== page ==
Wednesday, October 27, 2010

Coffee review: Nicaragua v Ethiopia!

Alright, I've decided to bite the bullet and do a comparison this morning, between the two single estate coffees I purchased from St Ali:

  1. Ethiopian Yirgacheffe roasted on 7 Oct 2010 (20 days ago)
  2. Nicaraguan La Bendicion Lot 13 Cup of Excellence roasted on 14 Oct 2010 (13 days ago)
WTF is "Cup of Excellence" I hear you ask?  Well, it's an international coffee program (or competition, if you like) that selects the best coffees in each participating country, with a score of at least 84 points out of 100.  This year, 27 Nicaraguan growers received this award, with 8 of them scoring more than 90 points.  La Bendicion is the name of the farm, Misael Saucedo Olivera is the farmer, and Lot 13 means that it came 13th in the field (wth 87.19 points).  Kind of like a wine show, I guess.  La Bendicion is found in Las Manos, Nueva Segovia, Nicaragua.

As for Yirgacheffe - check out my Tartine post for more info.

I faithfully followed the instructions of St Ali barista Aaron - 14g double shot filter basket, pull 40ml for each cup.  Here's what it looks like.
Left: Ethiopian Yirgacheffe.         Right: Nicaraguan La Bendicion

You'd think that coffee is all the same, but as you can see, the beans are very different - the Nicaraguan beans are much larger.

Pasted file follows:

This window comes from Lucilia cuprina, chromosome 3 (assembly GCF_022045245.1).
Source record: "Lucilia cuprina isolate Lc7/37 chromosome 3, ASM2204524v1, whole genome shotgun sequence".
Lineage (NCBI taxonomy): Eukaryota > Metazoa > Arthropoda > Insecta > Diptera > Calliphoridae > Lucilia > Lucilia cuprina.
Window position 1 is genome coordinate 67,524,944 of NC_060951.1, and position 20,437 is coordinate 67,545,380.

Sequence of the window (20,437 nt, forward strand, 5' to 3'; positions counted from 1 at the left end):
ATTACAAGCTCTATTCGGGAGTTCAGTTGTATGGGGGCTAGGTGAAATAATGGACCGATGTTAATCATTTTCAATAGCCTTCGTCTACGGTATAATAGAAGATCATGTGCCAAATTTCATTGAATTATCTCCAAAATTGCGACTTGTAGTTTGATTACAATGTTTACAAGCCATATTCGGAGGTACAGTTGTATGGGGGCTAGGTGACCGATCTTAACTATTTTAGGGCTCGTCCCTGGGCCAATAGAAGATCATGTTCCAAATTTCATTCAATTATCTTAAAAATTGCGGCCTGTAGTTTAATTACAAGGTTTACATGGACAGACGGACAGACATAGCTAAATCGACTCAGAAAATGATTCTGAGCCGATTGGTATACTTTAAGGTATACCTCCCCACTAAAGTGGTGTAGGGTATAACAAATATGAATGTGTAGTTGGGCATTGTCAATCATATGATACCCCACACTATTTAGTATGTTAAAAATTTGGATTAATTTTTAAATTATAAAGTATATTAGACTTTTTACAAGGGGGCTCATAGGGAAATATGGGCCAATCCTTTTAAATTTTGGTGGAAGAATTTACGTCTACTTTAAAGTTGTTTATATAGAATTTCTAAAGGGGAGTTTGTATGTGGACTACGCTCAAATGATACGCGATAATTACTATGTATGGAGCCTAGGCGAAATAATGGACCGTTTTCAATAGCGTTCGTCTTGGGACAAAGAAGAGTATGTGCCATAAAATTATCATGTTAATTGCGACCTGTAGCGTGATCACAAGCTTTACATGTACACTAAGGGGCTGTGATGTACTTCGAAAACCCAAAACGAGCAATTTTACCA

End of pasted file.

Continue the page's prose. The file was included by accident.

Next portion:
In fact, I keep having trouble with overpacking of the filter when I use the smaller Ethiopian beans, which means much less (or no) water flows.  It takes me 2 tries to get it right this morning.

Well, despite the super strong coffee, I can certainly pick a difference in flavour as well, although you'd probably be hard-pressed to pick it if you were drinking just one of these babies in isolation.

Both coffees exhibited that familiar lemony citrus overtone that I love so much in my coffee, backed up by the traditional coffee flavour (hmmm how else do you describe a coffee taste? coffee-like?).  But taking alternate sips show that the Ethiopian is decidedly milder in flavour across the board - the La Bendicion just jumps out into your face like an Ollie North-armed Contra rebel at a US Senate Committee hearing.  One might put it down to the fact that the Yirgacheffe was roasted nearly 3 weeks ago and is starting to decline in the flavour stakes, but the good folk at both St Ali and Tartine have said that the Yirgacheffe is certainly milder.

Interestingly, the guys at St Ali believe that beans are at their best when used within 10 days of roasting, while the guys at Tartine believe that beans peak in flavour at around 2 weeks after roasting.  Since coffee making is an art, not a science (any molecular baristas out there?!), I guess they're both right in their own way.

However, a double espresso of anything is still a damn strong coffee, and as I've had two double-espressos this morning, I expect to be bouncing off the walls very shortly.  In fact, my hand is starting to shake ...

Post-note: Ah yes I forgot the verdict (I blame my caffeine-swamped brain at the time) - go the Yirgacheffe if you prefer a milder, yet still full, flavour.  Go the La Bendicion if you want a big juicy citrus coffee experience.  No losers here - everyone's a winner!

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